At the end of the game it would be a handshake and a couple of beers at the bar. For me, that was Danny – to coach against him, to know you were going into battle with him but at the end you would walk across the ground and shake his hand, one of the great pleasures in sport.
It could be the coliseum at the MCG or the coliseum at Morrabin, he was a gladiator who added so much to the theatre of our sport.
THE IMPACT OF LOSING HIM
Lately, I’ve been living near Spud at Brighton.
My son, who’s 25, works at the local café. He doesn’t know Danny or his history that well, but when Spud came he’d ring and let me know: ‘Spud’s here dad!’
I’d see him down at the café and usually piss myself laughing at him.
I’d see him out riding his bike, dressed up in the finest lycra and I’d shoot him a text – ‘Mate, no one wants to see you looking like that’. I’d get a couple of emojis back.
When I heard the news, my thoughts were about the totality of the man.
He was cross-generational. From playing to coaching, to being on radio and TV, he was a person who drew in people of all eras. He was incredibly well-loved and the outpouring of emotion yesterday from around the game and far beyond was universal and raw.
You could see that that last night, walking into Fox Footy. Everyone in the building, from the camera operators to the PR person to make-up were deeply affected by his death.
For a person who was so lively and vibrant and so infectious, to suddenly not be there is such a shock. You can say that with anyone in those circumstances, of course, but you double it with Spud.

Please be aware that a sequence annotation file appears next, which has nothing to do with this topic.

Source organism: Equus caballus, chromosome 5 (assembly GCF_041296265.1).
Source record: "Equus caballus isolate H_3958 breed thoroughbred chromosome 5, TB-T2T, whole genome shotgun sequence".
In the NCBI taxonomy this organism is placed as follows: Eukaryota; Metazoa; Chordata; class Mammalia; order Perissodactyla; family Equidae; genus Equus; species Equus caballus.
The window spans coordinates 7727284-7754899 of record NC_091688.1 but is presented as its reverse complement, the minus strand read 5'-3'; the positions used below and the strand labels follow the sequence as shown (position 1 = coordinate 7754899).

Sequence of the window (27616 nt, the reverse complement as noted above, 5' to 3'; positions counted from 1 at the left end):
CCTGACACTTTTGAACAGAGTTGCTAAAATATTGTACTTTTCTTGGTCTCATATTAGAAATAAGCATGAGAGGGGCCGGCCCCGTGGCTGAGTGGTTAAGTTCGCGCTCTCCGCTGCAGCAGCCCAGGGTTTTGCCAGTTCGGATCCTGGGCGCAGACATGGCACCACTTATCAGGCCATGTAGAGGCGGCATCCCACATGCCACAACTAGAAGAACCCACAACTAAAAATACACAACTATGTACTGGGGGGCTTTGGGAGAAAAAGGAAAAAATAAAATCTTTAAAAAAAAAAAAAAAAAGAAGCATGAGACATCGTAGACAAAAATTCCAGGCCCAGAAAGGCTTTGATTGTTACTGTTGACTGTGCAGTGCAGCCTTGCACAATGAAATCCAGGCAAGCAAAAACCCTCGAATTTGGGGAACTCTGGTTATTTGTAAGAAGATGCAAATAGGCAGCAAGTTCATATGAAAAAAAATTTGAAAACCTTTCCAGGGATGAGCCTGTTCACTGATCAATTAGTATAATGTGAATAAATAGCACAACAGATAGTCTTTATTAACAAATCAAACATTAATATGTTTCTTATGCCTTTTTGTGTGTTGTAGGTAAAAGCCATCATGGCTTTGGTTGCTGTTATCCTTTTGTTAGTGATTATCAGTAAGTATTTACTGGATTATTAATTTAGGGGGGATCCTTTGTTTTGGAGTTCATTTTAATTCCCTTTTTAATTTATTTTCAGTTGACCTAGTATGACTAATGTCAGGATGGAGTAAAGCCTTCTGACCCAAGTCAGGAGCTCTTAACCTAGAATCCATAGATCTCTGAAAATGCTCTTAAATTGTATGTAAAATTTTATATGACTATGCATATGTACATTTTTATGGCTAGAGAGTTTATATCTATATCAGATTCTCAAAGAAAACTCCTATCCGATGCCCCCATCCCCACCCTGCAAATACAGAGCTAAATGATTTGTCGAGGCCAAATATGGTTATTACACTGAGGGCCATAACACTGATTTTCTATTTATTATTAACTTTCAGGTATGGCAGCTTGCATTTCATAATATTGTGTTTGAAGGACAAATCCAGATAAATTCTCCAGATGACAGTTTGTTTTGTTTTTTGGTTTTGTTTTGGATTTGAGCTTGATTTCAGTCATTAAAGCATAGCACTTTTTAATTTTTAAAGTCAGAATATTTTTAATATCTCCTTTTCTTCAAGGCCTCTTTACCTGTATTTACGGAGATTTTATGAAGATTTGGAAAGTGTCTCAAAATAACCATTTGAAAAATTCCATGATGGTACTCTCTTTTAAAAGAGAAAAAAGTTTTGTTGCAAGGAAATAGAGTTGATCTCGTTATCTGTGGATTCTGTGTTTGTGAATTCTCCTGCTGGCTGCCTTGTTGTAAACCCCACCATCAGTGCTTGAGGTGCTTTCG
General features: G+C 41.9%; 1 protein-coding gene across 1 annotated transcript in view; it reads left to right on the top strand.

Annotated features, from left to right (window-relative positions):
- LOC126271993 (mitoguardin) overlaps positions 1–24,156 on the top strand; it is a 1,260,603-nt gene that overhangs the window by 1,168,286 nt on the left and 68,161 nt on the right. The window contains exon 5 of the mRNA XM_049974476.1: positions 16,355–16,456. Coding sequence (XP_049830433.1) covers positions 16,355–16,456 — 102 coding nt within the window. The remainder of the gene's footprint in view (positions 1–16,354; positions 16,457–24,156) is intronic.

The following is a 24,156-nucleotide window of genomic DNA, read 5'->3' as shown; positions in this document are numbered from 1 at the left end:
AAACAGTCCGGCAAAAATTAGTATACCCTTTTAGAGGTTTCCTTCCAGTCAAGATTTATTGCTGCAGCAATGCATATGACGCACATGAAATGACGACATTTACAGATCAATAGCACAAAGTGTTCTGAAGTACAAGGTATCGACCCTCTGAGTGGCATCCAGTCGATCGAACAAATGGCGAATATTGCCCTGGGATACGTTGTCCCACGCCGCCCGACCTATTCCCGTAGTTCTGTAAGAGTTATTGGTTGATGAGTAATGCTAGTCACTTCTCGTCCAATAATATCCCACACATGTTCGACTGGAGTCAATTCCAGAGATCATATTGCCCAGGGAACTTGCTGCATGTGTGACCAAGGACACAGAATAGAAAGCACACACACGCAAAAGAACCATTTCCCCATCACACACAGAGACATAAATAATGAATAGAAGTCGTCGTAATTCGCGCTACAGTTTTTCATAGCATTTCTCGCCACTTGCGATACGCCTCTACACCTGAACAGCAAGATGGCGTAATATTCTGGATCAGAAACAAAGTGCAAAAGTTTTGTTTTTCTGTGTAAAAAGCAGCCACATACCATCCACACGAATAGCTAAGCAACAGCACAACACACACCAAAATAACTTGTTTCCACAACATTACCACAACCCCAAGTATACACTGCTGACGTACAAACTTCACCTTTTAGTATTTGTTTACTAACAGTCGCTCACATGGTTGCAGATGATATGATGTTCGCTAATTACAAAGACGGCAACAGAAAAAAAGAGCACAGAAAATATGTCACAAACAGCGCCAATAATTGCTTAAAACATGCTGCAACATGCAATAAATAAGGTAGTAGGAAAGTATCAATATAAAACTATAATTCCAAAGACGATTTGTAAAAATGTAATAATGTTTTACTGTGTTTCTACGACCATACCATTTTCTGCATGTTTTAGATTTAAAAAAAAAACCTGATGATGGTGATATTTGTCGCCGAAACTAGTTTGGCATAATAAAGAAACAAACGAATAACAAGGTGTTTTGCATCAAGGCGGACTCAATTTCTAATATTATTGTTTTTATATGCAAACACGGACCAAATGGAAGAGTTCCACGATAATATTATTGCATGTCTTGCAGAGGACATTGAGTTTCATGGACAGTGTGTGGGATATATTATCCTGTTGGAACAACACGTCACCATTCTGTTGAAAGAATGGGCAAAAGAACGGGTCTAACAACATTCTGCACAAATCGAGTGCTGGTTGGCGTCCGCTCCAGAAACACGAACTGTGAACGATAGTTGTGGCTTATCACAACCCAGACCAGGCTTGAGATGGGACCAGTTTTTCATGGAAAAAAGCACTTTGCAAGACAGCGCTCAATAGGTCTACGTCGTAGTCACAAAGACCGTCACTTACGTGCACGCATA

When something like that happens, it’s so dramatic and so impactful.
I was, of course, aware of his issues with mental health. He tackled that with an openness and honesty that has done a great service and benefit to community attitudes and affected players.
With occasions like RUOK Day, and Mental Health week coming up, it’s important to look at the work guys like Danny and Wayne Schwass have done to push community understanding along so dramatically, and allow people from our generation to feel they can confront issues.
When we were playing football it was part-time but it was train harder, train harder, train harder. Guys bonded over training as hard as they could and playing as hard as they could on the weekend.
It’s been a really big change in the football environment. Football is now a leader in the vulnerability space and player welfare and relationships. Footballers are being more open and feel that there is a safe space for them to talk about their issues.
Having big Danny Frawley come out and talk about being vulnerable and having issues, having played played against Ablett and Daniher and all those tough full forwards, advances the conversation dramatically.
Looking back, my time with Spud was 100 per cent fun. I can’t pick a bad moment. I can’t think of a time I ever had an argument with him.
The way he interacted with everyone, the jokes he used to play, the little sneaky laugh he had.
He had an inspiring life and I’m grateful I got to spend so much of the journey with him.